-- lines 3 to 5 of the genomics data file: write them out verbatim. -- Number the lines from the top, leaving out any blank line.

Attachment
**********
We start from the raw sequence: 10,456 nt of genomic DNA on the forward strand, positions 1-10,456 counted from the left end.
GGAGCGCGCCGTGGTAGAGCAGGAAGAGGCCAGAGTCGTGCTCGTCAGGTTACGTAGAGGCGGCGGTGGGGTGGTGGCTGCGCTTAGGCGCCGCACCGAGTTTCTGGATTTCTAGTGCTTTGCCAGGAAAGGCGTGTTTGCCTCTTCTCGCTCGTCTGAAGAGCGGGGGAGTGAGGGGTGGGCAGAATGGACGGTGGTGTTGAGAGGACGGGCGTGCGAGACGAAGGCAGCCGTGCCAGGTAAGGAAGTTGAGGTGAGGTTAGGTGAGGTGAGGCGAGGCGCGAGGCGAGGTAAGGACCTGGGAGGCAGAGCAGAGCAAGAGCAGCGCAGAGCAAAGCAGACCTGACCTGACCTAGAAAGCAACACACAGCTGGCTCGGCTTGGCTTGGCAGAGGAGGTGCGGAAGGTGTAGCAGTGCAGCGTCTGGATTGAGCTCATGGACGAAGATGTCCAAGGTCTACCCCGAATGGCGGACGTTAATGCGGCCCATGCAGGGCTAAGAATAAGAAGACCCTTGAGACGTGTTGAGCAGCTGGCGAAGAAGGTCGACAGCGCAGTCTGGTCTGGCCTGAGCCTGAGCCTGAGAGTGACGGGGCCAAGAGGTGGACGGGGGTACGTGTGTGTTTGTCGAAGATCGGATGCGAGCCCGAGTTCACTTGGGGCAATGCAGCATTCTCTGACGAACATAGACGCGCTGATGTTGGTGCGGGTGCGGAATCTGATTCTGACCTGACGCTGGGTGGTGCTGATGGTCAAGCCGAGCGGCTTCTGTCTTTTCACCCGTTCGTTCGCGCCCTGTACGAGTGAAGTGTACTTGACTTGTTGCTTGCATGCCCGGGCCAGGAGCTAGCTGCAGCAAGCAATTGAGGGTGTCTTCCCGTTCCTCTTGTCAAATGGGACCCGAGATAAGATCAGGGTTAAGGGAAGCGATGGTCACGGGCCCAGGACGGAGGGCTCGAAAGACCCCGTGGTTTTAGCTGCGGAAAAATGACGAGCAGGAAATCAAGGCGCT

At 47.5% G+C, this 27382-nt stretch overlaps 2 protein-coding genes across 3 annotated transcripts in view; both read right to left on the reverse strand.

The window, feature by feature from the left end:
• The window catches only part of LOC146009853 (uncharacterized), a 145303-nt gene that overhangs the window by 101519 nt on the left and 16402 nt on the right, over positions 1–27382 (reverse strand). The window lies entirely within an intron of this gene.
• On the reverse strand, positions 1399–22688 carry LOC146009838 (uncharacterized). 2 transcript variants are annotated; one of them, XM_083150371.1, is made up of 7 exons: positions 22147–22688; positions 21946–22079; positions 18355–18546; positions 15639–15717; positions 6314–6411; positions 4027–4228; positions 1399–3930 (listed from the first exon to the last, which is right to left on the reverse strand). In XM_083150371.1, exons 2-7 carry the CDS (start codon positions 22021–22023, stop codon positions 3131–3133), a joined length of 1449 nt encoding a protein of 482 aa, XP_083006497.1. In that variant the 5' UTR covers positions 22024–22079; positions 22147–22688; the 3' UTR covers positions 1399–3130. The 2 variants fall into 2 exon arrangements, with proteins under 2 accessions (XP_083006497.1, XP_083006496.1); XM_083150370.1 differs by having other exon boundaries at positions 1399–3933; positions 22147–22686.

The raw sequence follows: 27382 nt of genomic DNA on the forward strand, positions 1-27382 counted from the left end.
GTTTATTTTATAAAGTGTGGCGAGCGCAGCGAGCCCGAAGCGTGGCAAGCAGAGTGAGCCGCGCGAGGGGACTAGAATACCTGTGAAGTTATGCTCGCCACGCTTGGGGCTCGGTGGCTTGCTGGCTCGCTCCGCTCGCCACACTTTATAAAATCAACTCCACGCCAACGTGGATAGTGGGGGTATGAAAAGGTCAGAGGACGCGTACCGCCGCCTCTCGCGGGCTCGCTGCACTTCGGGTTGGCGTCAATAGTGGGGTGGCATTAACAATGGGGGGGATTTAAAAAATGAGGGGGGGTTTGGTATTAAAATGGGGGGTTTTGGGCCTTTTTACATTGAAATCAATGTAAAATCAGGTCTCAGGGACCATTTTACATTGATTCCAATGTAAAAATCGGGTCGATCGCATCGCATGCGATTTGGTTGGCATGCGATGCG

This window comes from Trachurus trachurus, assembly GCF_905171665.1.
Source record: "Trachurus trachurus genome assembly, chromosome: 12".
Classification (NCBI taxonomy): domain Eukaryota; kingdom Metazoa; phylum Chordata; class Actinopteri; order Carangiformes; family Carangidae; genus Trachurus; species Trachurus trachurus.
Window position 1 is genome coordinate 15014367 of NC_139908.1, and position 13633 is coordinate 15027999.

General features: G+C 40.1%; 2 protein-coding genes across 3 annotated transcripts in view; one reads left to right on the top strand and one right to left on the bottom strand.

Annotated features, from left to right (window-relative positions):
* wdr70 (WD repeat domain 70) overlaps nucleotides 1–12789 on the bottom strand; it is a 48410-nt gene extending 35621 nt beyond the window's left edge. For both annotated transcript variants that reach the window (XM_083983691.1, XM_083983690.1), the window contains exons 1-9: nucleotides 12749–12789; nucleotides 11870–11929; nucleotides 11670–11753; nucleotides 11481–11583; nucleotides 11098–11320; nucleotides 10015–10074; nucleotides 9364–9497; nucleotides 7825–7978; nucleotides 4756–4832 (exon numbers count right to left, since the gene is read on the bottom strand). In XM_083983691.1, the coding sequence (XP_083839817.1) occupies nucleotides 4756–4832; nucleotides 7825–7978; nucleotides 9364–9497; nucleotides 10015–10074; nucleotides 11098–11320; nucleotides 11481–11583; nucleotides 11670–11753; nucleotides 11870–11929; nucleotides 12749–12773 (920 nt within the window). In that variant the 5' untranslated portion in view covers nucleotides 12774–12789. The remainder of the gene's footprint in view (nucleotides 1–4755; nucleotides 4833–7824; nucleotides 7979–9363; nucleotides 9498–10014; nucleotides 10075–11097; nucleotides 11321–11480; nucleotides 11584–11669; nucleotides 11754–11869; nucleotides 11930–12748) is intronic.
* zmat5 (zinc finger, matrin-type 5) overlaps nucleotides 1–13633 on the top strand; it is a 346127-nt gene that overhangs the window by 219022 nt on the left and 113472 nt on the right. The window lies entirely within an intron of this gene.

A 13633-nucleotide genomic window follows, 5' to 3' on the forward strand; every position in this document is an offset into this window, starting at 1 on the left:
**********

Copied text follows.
At 47.5% G+C, this 27382-nt stretch overlaps 2 protein-coding genes across 3 annotated transcripts in view; both read right to left on the reverse strand.

The window, feature by feature from the left end:
• The window catches only part of LOC146009853 (uncharacterized), a 145303-nt gene that overhangs the window by 101519 nt on the left and 16402 nt on the right, over positions 1–27382 (reverse strand). The window lies entirely within an intron of this gene.